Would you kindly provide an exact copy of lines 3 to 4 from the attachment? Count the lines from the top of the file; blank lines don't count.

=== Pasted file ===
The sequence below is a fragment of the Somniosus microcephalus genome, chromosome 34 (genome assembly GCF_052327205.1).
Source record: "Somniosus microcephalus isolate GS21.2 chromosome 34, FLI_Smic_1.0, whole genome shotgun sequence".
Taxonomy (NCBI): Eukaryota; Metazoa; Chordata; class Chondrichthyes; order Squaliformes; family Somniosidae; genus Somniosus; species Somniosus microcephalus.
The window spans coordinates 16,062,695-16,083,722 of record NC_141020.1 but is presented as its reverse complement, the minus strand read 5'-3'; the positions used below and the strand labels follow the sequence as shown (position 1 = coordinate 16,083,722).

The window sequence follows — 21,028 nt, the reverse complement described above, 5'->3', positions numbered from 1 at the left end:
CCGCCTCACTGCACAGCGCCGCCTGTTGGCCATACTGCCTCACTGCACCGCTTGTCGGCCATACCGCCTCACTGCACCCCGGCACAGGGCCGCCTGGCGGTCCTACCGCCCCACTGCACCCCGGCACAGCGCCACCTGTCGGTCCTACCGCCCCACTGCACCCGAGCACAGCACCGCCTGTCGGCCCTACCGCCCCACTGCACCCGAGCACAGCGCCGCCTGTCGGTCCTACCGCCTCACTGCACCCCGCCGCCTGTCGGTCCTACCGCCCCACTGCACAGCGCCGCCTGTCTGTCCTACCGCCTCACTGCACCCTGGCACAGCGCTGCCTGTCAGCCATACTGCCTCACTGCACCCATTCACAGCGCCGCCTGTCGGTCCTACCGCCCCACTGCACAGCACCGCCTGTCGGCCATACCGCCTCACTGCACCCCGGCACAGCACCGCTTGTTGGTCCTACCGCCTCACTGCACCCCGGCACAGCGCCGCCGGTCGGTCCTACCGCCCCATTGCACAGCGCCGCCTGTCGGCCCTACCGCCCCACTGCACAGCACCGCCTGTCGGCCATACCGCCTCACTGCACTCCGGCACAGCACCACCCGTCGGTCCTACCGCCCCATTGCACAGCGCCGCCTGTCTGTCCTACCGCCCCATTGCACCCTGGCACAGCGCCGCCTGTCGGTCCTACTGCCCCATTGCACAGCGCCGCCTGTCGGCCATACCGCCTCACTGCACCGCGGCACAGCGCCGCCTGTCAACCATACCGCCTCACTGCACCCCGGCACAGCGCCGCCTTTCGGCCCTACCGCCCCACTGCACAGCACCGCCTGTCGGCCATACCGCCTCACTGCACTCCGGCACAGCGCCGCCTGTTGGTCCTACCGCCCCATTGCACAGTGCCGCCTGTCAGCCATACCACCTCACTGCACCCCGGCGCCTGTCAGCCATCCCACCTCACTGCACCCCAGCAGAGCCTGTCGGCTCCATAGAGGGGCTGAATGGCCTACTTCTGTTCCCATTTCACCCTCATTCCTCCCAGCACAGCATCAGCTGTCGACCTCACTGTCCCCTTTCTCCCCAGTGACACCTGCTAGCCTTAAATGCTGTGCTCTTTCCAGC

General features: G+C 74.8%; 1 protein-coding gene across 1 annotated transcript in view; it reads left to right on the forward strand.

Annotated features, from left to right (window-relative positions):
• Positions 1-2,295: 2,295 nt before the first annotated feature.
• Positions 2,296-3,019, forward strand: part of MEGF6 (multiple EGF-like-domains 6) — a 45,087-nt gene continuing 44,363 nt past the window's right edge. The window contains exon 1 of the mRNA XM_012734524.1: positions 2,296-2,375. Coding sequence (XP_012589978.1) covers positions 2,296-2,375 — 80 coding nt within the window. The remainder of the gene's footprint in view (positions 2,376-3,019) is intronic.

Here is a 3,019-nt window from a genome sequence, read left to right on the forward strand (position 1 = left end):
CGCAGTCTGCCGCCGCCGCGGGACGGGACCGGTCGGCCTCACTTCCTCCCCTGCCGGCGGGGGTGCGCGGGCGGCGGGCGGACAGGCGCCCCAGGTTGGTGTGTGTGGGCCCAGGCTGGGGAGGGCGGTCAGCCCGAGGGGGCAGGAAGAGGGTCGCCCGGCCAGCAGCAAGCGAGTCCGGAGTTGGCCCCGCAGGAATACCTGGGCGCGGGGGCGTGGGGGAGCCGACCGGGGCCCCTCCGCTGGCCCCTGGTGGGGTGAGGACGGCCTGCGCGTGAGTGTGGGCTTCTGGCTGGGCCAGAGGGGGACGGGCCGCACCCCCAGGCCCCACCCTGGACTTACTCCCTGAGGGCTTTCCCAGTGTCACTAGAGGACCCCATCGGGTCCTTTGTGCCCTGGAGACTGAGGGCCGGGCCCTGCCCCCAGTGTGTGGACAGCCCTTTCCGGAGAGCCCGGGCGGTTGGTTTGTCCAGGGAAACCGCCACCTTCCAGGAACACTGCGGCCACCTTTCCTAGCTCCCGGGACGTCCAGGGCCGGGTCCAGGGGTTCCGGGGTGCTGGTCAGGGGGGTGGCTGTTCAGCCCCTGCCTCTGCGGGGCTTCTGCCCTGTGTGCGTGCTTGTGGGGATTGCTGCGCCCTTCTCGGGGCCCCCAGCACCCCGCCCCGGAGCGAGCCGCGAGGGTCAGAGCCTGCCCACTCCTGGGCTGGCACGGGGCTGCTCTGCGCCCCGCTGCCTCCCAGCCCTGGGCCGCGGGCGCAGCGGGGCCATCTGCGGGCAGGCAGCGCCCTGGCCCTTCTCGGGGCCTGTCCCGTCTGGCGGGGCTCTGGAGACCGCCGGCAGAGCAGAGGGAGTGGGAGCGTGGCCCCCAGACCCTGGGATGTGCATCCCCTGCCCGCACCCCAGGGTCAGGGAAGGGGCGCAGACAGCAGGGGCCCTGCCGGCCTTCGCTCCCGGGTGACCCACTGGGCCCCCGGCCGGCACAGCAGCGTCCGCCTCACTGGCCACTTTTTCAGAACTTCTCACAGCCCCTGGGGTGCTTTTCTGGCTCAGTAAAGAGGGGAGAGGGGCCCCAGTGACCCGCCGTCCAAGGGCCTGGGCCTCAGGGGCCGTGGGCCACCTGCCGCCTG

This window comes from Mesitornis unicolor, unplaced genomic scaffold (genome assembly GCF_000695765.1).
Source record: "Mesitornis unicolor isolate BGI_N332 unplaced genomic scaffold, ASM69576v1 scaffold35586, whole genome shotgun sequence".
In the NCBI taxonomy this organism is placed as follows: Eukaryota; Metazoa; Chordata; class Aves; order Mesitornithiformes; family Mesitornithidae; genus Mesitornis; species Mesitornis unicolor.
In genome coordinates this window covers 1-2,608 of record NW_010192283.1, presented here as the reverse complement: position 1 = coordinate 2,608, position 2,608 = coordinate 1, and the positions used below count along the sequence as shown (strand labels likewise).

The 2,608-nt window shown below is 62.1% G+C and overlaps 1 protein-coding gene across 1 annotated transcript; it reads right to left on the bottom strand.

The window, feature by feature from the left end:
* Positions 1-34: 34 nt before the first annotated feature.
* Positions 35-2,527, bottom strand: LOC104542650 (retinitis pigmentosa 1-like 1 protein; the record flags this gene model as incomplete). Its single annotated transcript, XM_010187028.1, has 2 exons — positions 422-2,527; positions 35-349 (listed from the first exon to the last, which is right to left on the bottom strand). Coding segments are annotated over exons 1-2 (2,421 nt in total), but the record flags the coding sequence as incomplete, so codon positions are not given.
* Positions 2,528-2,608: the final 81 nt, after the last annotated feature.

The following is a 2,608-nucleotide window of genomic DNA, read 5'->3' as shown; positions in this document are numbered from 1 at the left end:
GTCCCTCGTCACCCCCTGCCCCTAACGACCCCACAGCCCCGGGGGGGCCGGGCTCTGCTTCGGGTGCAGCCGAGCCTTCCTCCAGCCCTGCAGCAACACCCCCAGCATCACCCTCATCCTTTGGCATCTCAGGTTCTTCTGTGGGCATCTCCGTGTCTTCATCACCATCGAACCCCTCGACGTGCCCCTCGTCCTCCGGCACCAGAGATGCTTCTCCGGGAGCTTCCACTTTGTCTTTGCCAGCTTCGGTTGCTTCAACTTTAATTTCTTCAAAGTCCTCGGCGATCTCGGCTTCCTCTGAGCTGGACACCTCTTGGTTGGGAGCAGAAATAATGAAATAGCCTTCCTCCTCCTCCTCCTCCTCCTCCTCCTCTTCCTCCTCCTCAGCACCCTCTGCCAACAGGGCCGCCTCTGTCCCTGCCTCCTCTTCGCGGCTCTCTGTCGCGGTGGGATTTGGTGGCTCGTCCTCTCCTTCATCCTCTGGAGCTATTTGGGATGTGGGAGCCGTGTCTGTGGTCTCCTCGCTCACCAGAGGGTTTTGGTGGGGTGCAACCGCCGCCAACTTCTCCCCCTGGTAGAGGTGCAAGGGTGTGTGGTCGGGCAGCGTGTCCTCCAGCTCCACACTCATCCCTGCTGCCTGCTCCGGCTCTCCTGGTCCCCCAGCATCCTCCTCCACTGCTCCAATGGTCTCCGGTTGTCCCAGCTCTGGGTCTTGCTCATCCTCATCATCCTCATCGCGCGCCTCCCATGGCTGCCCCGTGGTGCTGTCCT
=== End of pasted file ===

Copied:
Taxonomy (NCBI): Eukaryota; Metazoa; Chordata; class Chondrichthyes; order Squaliformes; family Somniosidae; genus Somniosus; species Somniosus microcephalus.
The window spans coordinates 16,062,695-16,083,722 of record NC_141020.1 but is presented as its reverse complement, the minus strand read 5'-3'; the positions used below and the strand labels follow the sequence as shown (position 1 = coordinate 16,083,722).